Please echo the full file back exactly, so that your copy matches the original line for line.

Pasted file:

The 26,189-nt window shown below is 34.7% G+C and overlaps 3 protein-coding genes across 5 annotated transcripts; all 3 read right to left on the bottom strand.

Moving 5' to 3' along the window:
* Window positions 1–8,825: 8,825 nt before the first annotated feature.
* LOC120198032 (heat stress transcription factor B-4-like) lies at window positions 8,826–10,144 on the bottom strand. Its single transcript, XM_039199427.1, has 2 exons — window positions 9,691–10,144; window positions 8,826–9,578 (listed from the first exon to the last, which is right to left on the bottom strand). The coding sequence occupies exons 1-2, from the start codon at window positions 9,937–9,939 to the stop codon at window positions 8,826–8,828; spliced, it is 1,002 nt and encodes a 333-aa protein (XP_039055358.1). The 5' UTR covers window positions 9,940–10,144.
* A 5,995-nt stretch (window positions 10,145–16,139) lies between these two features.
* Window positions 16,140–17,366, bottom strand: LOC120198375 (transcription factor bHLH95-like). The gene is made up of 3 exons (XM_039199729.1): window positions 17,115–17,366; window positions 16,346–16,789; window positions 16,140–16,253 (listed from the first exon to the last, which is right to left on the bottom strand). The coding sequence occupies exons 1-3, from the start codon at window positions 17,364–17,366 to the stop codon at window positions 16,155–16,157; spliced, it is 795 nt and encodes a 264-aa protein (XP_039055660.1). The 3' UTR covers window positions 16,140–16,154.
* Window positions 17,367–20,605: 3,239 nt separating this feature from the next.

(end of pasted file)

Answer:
The 26,189-nt window shown below is 34.7% G+C and overlaps 3 protein-coding genes across 5 annotated transcripts; all 3 read right to left on the bottom strand.

Moving 5' to 3' along the window:
* Window positions 1–8,825: 8,825 nt before the first annotated feature.
* LOC120198032 (heat stress transcription factor B-4-like) lies at window positions 8,826–10,144 on the bottom strand. Its single transcript, XM_039199427.1, has 2 exons — window positions 9,691–10,144; window positions 8,826–9,578 (listed from the first exon to the last, which is right to left on the bottom strand). The coding sequence occupies exons 1-2, from the start codon at window positions 9,937–9,939 to the stop codon at window positions 8,826–8,828; spliced, it is 1,002 nt and encodes a 333-aa protein (XP_039055358.1). The 5' UTR covers window positions 9,940–10,144.
* A 5,995-nt stretch (window positions 10,145–16,139) lies between these two features.
* Window positions 16,140–17,366, bottom strand: LOC120198375 (transcription factor bHLH95-like). The gene is made up of 3 exons (XM_039199729.1): window positions 17,115–17,366; window positions 16,346–16,789; window positions 16,140–16,253 (listed from the first exon to the last, which is right to left on the bottom strand). The coding sequence occupies exons 1-3, from the start codon at window positions 17,364–17,366 to the stop codon at window positions 16,155–16,157; spliced, it is 795 nt and encodes a 264-aa protein (XP_039055660.1). The 3' UTR covers window positions 16,140–16,154.
* Window positions 17,367–20,605: 3,239 nt separating this feature from the next.